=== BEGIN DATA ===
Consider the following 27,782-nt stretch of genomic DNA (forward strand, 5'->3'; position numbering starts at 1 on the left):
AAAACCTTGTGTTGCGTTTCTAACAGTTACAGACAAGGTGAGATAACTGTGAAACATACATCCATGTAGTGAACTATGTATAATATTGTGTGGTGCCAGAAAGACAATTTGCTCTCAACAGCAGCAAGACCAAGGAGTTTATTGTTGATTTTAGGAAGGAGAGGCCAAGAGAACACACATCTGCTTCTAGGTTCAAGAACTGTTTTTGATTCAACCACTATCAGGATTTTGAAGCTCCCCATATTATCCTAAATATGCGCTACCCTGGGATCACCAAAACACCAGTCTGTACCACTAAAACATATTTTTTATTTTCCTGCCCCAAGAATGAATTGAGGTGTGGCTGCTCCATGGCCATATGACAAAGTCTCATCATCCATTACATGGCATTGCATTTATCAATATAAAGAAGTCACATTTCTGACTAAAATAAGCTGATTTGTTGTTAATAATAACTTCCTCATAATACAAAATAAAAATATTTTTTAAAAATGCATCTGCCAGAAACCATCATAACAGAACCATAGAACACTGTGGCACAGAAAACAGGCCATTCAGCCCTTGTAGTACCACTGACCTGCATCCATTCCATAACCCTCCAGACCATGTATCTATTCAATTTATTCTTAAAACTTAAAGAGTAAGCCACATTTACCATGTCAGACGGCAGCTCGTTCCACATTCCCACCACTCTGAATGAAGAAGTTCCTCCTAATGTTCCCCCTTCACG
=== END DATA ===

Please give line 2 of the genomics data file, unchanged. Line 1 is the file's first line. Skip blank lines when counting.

AAAACCTTGTGTTGCGTTTCTAACAGTTACAGACAAGGTGAGATAACTGTGAAACATACATCCATGTAGTGAACTATGTATAATATTGTGTGGTGCCAGAAAGACAATTTGCTCTCAACAGCAGCAAGACCAAGGAGTTTATTGTTGATTTTAGGAAGGAGAGGCCAAGAGAACACACATCTGCTTCTAGGTTCAAGAACTGTTTTTGATTCAACCACTATCAGGATTTTGAAGCTCCCCATATTATCCTAAATATGCGCTACCCTGGGATCACCAAAACACCAGTCTGTACCACTAAAACATATTTTTTATTTTCCTGCCCCAAGAATGAATTGAGGTGTGGCTGCTCCATGGCCATATGACAAAGTCTCATCATCCATTACATGGCATTGCATTTATCAATATAAAGAAGTCACATTTCTGACTAAAATAAGCTGATTTGTTGTTAATAATAACTTCCTCATAATACAAAATAAAAATATTTTTTAAAAATGCATCTGCCAGAAACCATCATAACAGAACCATAGAACACTGTGGCACAGAAAACAGGCCATTCAGCCCTTGTAGTACCACTGACCTGCATCCATTCCATAACCCTCCAGACCATGTATCTATTCAATTTATTCTTAAAACTTAAAGAGTAAGCCACATTTACCATGTCAGACGGCAGCTCGTTCCACATTCCCACCACTCTGAATGAAGAAGTTCCTCCTAATGTTCCCCCTTCACG